Posted 2 years ago

COPING WITH COVID (and other life stressors): THE WORRY TIME TECHNIQUE – PART 2

In part 1, we spoke about setting up your worry time – here, we’ll discuss what to do when worrisome thoughts emerge during the day, and about being mindful of how you spend your worry time.

STEP 2 – PARKING WORRIES TILL IT’S WORRY TIME

Telling yourself that you’ll assign yourself a 30min worry-window a day is easier said than done, because it’s likely your mind will suddenly through panic-induced thoughts at you in the middle of the day.

“WHAT IF WE NEVER GO BACK TO NORMAL?!”

It can be hard to stop these thoughts from entering our mind, but we can approach them with compassion and simply choose to put these thoughts aside till our designated worry time.

For example, instead of entertaining that thought there and then, and planning out what Armageddon will look like, you can write that worry down and come back to it later.

As such, ask yourself this: What am I going to do when an anxious thought pops up? And what will I do to help me postpone those worries (e.g. call a friend, workout, listen to my favourite song, do a 5min meditation…)?

When we have a plan, we are more likely to follow through with it and like that, you can continue to get on with your day and reduce the impact these concerns have on your daily functioning, which will lead to better wellbeing outcomes.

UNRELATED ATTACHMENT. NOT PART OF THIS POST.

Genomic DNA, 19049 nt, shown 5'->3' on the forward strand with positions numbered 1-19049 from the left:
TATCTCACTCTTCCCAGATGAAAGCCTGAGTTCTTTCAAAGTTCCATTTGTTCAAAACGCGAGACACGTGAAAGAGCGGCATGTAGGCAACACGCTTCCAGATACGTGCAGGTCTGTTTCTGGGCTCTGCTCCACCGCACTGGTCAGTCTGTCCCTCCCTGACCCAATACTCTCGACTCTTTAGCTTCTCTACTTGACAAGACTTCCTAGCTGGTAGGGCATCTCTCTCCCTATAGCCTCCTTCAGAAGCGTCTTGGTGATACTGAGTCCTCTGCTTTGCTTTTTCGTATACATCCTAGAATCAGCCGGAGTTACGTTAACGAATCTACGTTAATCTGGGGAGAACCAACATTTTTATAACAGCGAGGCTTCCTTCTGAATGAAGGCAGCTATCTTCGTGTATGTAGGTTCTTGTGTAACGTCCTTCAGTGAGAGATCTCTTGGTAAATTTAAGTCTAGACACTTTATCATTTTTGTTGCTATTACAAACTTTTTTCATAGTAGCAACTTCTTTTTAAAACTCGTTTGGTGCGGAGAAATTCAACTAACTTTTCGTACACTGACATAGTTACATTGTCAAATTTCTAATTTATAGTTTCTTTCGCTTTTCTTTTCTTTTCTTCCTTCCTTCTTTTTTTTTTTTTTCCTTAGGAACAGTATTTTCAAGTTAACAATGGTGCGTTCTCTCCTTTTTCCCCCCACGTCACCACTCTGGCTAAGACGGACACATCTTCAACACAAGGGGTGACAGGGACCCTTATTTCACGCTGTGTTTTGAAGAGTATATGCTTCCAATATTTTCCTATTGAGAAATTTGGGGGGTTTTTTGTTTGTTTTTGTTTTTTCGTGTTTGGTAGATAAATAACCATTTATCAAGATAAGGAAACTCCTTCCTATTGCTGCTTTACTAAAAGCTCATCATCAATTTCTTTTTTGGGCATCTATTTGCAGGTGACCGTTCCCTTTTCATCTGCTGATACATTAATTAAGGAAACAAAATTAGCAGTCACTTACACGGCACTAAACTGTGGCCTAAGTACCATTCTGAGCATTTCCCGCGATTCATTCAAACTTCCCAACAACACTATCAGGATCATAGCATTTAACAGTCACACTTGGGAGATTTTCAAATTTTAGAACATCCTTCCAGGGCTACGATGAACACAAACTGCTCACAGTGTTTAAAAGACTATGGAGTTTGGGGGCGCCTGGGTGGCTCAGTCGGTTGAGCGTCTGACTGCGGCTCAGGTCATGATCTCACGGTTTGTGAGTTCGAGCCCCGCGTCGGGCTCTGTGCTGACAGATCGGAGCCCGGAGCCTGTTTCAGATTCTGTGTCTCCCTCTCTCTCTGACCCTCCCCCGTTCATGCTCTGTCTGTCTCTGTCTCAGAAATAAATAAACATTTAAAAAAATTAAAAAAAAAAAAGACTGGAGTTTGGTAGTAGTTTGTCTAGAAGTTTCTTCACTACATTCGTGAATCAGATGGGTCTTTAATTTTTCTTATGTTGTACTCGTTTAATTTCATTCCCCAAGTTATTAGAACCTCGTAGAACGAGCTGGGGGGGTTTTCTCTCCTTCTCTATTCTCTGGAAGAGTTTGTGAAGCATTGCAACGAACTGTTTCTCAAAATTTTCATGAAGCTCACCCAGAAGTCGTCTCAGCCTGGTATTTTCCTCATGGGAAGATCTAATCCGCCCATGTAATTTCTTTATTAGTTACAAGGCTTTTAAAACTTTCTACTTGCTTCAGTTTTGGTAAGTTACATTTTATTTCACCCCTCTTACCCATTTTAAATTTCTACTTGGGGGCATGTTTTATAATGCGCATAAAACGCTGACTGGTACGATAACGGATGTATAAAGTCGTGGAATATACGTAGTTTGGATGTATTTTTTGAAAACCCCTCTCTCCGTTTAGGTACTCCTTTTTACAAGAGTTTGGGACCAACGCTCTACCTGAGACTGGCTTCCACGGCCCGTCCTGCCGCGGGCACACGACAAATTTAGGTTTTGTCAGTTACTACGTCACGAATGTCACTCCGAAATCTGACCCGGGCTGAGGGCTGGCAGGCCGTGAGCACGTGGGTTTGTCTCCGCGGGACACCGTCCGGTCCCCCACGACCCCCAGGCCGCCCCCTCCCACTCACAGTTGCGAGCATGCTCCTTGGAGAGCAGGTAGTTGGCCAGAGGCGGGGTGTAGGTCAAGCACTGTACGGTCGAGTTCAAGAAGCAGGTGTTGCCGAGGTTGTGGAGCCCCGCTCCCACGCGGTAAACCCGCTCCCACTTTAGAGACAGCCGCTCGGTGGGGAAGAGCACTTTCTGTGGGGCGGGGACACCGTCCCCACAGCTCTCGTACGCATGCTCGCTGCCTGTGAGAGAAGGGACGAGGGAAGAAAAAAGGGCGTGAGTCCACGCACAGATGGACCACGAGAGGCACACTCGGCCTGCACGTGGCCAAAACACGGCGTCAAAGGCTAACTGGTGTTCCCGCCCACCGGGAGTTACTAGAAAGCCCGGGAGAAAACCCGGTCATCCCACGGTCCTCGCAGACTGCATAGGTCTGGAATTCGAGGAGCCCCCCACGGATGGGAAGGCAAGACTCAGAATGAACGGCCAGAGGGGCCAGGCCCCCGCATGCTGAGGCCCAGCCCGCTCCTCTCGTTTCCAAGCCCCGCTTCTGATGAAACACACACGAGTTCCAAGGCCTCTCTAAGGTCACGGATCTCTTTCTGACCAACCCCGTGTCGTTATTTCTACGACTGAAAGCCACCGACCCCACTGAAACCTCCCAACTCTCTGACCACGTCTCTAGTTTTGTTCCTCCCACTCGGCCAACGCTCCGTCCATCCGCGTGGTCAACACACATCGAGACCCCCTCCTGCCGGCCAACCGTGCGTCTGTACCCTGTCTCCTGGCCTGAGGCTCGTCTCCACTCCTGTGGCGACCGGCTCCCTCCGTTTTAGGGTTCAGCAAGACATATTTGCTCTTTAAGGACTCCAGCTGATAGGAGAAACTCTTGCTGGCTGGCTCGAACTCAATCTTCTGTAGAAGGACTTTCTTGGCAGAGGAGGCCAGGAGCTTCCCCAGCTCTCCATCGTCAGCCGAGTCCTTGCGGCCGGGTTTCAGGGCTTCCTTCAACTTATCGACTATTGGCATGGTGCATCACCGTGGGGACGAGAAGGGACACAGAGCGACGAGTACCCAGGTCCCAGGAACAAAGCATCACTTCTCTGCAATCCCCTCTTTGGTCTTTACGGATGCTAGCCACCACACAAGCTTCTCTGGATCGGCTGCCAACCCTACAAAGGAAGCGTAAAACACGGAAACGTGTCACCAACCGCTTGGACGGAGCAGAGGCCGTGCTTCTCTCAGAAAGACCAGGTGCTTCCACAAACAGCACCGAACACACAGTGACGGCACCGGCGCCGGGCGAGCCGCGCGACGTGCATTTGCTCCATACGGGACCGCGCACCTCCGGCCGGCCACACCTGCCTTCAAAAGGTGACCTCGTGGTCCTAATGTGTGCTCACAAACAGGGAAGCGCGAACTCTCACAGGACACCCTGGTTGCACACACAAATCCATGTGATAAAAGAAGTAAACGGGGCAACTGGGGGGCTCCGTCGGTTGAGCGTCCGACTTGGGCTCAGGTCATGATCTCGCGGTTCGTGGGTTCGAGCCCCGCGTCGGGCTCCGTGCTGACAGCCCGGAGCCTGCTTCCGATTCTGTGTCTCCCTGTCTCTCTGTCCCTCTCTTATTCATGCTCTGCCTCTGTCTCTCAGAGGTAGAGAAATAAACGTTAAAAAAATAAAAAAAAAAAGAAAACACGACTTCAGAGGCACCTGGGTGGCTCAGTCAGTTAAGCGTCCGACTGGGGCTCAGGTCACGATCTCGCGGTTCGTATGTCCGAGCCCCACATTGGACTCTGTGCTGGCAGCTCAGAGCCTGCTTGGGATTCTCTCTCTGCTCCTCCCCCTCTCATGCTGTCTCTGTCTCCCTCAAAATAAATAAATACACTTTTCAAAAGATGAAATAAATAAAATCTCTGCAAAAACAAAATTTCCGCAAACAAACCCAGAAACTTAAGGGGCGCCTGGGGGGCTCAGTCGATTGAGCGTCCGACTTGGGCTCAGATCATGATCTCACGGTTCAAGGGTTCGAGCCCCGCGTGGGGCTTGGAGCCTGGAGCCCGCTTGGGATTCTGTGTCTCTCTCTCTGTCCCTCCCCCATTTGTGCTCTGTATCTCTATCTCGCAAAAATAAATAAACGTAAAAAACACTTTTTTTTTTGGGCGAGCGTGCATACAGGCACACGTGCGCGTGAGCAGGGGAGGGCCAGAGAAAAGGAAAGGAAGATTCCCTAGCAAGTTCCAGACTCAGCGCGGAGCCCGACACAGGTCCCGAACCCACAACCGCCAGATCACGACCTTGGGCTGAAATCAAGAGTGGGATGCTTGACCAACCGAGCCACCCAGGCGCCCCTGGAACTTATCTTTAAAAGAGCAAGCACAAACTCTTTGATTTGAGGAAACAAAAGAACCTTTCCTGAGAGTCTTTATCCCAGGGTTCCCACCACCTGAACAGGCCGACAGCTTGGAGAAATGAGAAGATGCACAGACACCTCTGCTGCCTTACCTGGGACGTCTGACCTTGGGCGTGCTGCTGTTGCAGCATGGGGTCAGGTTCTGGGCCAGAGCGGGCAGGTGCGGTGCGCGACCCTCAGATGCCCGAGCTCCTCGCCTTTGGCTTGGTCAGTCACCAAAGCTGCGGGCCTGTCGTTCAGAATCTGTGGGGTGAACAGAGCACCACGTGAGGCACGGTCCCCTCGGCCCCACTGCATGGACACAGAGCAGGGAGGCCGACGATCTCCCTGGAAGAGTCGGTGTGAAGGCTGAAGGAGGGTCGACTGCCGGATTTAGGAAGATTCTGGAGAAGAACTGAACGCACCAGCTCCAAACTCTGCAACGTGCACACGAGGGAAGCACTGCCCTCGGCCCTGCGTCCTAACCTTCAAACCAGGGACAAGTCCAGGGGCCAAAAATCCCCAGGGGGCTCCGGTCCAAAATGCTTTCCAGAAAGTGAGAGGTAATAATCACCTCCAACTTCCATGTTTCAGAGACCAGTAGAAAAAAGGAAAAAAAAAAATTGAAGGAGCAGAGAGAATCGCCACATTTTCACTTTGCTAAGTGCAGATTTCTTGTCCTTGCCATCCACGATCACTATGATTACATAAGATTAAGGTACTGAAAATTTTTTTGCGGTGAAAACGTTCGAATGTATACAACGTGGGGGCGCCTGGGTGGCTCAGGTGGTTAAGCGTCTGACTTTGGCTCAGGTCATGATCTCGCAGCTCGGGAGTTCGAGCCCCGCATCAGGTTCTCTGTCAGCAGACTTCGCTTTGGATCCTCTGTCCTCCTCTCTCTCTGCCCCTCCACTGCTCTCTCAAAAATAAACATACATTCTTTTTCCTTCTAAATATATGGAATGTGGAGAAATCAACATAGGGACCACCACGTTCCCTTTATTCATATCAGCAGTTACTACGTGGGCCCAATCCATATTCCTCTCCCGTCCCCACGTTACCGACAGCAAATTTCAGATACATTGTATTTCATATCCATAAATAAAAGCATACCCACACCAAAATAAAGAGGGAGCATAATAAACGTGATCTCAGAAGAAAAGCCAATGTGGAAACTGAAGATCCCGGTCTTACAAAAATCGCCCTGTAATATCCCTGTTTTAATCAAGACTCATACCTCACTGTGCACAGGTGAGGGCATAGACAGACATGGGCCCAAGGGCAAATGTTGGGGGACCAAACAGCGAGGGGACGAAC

STEP 3 – USE YOUR WORRY TIME EFFECTIVELY

This is where it’s most important to remain level-headed and as rational as we can. Spending your 30min worry time on concerns or outcomes that you have no control over will only leave you more in distress.

As such, it’s important to be mindful of spending your worry time taking action on the things which are under your control.

For example, you may be worried about losing all of your progress at the gym – if you are, speak to your current coach (or if you don’t have a coach, you can drop any of the VW Physique coaches a message) to make a plan for home workouts, nutrition, and check-ins that will keep you accountable and ensure you come back better.

If you cannot control the outcome – such as how long this might go on for – ask yourself whether it’s really worth worrying about it, or whether you can just let go and take it day by day.

Here’s a summary of the worry time technique and how you might apply it in your own life:

I will allot myself ______________ minutes (15-30, no more!) of worry time a day, in which I can read news articles on coronavirus, and just spend some time sitting and worrying. My worry time will happen at ___:___ every day and I will do it in/at/on _______________ (not my bedroom or anywhere comfortable where I might start to ‘enjoy’ the worrying). Outside of my worry time, if a worry thought comes into my mind, I will write it down (on my phone or a post-it note) to come back to in my worry time, and will then ‘postpone’ the worry using one of the below methods:

  • ___________________________________
  • ___________________________________

Clara Swedlund MSc MBPsS